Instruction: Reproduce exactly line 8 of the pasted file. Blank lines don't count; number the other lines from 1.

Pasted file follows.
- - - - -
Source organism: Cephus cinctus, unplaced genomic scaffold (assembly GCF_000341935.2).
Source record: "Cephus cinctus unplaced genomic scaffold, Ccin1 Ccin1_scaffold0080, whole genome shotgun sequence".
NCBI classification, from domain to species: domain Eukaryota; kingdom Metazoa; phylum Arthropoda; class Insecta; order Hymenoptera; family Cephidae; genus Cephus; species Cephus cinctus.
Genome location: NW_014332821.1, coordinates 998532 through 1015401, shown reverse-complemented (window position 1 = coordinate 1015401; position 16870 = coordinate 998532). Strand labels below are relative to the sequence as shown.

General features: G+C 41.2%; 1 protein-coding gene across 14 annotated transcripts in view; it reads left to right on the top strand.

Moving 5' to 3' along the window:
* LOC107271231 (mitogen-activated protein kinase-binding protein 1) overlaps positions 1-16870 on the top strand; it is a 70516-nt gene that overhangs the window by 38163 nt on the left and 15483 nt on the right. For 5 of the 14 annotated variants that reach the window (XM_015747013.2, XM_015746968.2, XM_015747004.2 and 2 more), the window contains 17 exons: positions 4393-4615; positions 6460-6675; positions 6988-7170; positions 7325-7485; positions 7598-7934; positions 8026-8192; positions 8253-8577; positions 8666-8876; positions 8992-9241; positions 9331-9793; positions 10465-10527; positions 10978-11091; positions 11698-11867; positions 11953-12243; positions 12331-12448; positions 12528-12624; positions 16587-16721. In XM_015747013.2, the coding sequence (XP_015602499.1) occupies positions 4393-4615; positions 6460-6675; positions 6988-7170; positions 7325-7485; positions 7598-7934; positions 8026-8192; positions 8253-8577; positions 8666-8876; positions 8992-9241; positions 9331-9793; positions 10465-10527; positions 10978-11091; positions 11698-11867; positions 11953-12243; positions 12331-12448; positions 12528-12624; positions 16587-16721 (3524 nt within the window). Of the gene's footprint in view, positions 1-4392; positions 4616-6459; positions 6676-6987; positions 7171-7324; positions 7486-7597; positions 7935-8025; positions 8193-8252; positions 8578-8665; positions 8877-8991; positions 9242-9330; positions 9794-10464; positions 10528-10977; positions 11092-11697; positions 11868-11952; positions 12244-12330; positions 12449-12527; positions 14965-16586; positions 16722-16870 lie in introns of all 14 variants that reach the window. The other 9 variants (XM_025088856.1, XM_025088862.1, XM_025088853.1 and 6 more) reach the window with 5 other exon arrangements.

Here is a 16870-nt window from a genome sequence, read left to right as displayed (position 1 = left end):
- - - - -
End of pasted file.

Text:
Here is a 16870-nt window from a genome sequence, read left to right as displayed (position 1 = left end):